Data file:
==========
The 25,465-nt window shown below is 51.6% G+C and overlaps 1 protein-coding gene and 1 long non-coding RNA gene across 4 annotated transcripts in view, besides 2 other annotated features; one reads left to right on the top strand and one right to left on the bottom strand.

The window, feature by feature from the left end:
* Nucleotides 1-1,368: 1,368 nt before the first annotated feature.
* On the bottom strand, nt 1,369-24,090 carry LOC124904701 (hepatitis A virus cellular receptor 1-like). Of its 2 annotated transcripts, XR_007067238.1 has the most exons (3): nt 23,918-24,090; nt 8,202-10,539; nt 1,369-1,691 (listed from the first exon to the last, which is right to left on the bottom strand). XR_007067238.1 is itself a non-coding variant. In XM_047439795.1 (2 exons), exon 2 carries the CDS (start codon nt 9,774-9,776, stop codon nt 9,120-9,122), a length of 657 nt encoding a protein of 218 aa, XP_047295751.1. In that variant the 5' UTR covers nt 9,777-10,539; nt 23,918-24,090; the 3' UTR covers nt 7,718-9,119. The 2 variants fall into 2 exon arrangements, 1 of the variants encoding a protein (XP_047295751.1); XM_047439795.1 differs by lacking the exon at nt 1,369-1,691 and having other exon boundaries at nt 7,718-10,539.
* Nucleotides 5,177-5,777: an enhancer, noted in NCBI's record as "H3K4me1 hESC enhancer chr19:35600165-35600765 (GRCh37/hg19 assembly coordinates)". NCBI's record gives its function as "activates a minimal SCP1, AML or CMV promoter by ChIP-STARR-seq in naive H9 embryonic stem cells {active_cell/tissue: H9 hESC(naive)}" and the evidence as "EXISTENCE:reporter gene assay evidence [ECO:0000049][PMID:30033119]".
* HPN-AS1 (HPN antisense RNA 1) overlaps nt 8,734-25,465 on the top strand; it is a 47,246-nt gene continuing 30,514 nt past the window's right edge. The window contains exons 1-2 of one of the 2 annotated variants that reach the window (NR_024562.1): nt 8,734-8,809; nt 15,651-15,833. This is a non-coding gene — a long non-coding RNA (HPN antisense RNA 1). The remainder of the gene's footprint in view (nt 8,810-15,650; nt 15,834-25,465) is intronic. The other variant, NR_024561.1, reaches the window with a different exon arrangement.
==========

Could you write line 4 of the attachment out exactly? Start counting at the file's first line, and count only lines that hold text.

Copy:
* On the bottom strand, nt 1,369-24,090 carry LOC124904701 (hepatitis A virus cellular receptor 1-like). Of its 2 annotated transcripts, XR_007067238.1 has the most exons (3): nt 23,918-24,090; nt 8,202-10,539; nt 1,369-1,691 (listed from the first exon to the last, which is right to left on the bottom strand). XR_007067238.1 is itself a non-coding variant. In XM_047439795.1 (2 exons), exon 2 carries the CDS (start codon nt 9,774-9,776, stop codon nt 9,120-9,122), a length of 657 nt encoding a protein of 218 aa, XP_047295751.1. In that variant the 5' UTR covers nt 9,777-10,539; nt 23,918-24,090; the 3' UTR covers nt 7,718-9,119. The 2 variants fall into 2 exon arrangements, 1 of the variants encoding a protein (XP_047295751.1); XM_047439795.1 differs by lacking the exon at nt 1,369-1,691 and having other exon boundaries at nt 7,718-10,539.